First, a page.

The MD/MPH Option

Is It Right For You?

It has been clear for many years to public health professionals that many health problems are rooted in social issues and that these problems must be addressed using the tools of public health. Just as it is important for physicians to understand how the human body works from the organism down to the sub-molecular level, it is also important for them to understand how the human being works from the organism "up" to the global level.

With that in mind, there are many opportunities for pursuing both an MPH (Masters of Public Health) and an MD. MPH programs include study into epidemiology, biostatistics, planning and management, international health, bioethics, public health law, environmental and occupational health, and the social and behavioral sciences. Most schools with joint programs recognize the confluence of the two fields and allow both programs to be completed in five years or fewer.

Johns Hopkins, for instance, allows for a leave of absence after the second or third year of medical school for the student to complete the core requirements of the MPH program. Columbia, Yale, and Rochester offer similar five-year programs; Rochester allows the student to complete the core MPH requirements before beginning medical school so as to follow a normal medical student timeline. Some schools, such as Tufts and Northwestern, allow a joint MD/MPH degree within the timeframe of a four-year medical degree. Northwestern accomplishes this by allowing medical students to pursue their MPH part-time by taking evening classes, while Tufts integrates the program directly into the curriculum. Many other schools not listed here also offer four- or five-year MD/MPH programs.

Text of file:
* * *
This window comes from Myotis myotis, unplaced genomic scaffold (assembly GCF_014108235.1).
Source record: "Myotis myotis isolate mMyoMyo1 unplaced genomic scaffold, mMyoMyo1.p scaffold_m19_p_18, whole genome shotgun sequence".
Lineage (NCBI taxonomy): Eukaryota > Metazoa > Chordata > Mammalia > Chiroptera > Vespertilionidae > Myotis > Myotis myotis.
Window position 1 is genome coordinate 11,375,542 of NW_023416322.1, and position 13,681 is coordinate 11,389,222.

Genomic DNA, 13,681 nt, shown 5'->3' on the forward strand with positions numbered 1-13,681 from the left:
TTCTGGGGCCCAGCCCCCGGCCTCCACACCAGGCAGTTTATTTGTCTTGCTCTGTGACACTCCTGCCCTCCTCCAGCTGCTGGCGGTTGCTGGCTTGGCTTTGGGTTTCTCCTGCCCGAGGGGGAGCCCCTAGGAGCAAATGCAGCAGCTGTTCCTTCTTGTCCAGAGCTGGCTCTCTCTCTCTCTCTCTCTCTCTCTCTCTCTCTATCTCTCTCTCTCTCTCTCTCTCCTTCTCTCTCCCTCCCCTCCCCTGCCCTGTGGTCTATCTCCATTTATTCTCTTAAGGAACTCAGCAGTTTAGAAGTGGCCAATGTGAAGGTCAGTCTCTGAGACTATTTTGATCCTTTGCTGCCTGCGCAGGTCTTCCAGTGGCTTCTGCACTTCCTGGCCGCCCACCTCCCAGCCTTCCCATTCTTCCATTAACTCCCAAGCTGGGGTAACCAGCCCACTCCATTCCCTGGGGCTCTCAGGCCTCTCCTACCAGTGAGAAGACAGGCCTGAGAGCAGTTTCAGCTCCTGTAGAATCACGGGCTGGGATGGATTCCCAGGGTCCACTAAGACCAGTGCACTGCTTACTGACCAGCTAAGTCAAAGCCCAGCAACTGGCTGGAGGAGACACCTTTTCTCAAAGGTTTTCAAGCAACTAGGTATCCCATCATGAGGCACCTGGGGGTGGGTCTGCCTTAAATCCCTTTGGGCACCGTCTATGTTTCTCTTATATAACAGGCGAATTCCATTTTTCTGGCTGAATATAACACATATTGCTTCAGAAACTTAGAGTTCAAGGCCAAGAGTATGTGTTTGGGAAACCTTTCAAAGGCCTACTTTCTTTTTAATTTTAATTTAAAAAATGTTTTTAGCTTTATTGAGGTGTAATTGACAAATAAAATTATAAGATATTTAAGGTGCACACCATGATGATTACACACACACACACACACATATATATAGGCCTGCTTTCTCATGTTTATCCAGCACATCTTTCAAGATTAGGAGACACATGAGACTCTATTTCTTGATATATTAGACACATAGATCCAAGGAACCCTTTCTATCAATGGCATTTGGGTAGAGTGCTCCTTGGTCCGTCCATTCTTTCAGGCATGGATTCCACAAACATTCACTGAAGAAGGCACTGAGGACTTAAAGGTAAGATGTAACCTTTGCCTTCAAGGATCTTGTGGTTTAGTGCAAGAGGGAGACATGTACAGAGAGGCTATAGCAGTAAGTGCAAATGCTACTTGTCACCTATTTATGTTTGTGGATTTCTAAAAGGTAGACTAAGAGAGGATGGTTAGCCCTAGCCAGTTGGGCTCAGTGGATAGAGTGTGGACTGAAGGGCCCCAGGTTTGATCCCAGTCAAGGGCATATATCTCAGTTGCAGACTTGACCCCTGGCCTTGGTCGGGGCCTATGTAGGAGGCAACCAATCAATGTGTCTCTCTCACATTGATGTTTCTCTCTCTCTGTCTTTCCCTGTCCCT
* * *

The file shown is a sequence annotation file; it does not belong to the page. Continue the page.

Adding an MPH to an MD gives a student an incredible range of options after graduation. Having a broad understanding of health care and clinical models makes MD/MPH degree recipients sought after for jobs in public health administration, policy and research, as well as standard residency programs. And with the ability to complete both degrees in four or five years, it is not only an interesting, relevant, and widely applicable course of study — it's a feasible option as well.